My mother likes to tell me that I learned to draw before I learned to talk. I drew voraciously as a child, and some of my favorite drawing books were by the children’s book author and illustrator Ed Emberley. His drawings are so quirky, playful, and incredibly expressive. The instructions in his books are delightfully simple and easy to follow. There are so many god awful instructional drawing books out there for kids, and Ed Emberley’s books are unique, timeless classics that still resonate with me today as a professional artist. I’ve been reliving moments from my childhood with his drawings with my own kids, who draw daily from his books. There’s something very special about seeing an image you haven’t seen in 30 years, but upon seeing it, feeling as though you drew it yesterday.
On the back page of Ed Emberley’s Drawing Book of Animals, is the above image. I found Emberley’s statement so remarkably poignant and moving. So often I see long, pretentious explanations for why artists do what they do. Emberley’s statement is right to the point, and so incredibly honest and genuine.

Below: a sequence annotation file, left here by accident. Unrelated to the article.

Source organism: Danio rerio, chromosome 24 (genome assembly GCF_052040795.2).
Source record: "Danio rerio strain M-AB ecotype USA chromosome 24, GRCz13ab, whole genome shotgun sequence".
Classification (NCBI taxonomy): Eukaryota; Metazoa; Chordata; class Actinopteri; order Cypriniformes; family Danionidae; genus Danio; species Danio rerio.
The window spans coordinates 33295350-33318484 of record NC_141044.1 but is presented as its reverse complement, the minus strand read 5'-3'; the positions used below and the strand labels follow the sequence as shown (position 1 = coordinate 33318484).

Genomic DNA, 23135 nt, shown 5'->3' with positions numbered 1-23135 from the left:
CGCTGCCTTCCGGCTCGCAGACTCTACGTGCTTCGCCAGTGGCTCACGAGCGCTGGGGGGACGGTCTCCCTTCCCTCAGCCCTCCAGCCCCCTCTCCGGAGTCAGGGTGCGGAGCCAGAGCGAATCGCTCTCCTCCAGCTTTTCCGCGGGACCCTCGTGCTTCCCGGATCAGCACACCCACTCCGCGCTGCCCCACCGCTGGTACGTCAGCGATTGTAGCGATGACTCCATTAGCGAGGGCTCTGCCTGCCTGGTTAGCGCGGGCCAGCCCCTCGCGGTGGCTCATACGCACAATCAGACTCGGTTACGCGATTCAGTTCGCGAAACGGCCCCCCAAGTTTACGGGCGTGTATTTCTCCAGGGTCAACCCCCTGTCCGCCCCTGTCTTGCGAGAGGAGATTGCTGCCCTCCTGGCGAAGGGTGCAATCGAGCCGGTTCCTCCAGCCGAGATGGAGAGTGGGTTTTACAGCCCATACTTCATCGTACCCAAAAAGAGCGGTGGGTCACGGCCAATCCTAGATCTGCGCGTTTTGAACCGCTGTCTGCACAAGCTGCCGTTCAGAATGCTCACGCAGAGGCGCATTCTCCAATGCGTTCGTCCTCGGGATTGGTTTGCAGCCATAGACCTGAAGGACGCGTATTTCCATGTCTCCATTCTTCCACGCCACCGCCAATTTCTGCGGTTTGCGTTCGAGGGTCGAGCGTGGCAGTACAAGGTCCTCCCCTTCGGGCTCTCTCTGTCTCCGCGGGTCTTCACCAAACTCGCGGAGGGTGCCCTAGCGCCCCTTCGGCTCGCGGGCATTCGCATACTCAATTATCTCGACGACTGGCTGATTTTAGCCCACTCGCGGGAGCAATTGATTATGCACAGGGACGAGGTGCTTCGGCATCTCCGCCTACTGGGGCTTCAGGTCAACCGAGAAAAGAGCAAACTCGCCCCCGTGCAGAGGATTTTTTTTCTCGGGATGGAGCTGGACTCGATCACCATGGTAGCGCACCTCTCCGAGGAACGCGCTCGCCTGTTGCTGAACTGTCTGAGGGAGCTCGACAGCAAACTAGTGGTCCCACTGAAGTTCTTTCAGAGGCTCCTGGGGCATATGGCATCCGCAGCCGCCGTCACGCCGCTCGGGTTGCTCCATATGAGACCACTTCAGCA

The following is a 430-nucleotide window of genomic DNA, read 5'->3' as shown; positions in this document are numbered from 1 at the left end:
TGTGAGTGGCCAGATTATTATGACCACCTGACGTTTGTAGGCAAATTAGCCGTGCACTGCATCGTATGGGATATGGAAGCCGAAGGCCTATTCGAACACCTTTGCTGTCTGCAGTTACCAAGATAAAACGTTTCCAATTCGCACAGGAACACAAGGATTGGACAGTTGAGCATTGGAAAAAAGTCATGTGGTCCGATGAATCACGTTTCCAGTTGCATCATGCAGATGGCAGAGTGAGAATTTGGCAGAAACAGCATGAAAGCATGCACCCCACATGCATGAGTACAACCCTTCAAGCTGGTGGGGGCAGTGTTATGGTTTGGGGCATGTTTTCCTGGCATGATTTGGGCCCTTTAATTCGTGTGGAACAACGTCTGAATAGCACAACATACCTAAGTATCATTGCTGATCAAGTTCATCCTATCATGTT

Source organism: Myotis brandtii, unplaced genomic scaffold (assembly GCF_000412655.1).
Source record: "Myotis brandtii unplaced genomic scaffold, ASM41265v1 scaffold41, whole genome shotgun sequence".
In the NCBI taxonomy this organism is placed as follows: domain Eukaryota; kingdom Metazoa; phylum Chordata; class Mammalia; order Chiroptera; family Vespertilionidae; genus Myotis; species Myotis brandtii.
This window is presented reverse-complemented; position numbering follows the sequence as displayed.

I kept thinking about Emberley’s statement over the past few days. His words relate to the motivation for my forthcoming project, which is going to be announced in a few weeks. Essentially, my project is for me, what Ed Emberley’s books were for him. I desperately craved a rigorous, comprehensive visual arts resource in high school, but nothing like that existed. Twenty years later, there is still nothing out there that measures up to what I wanted as a teenager. Now I’m taking action to change that. Don’t miss the big release, subscribe to my email list today!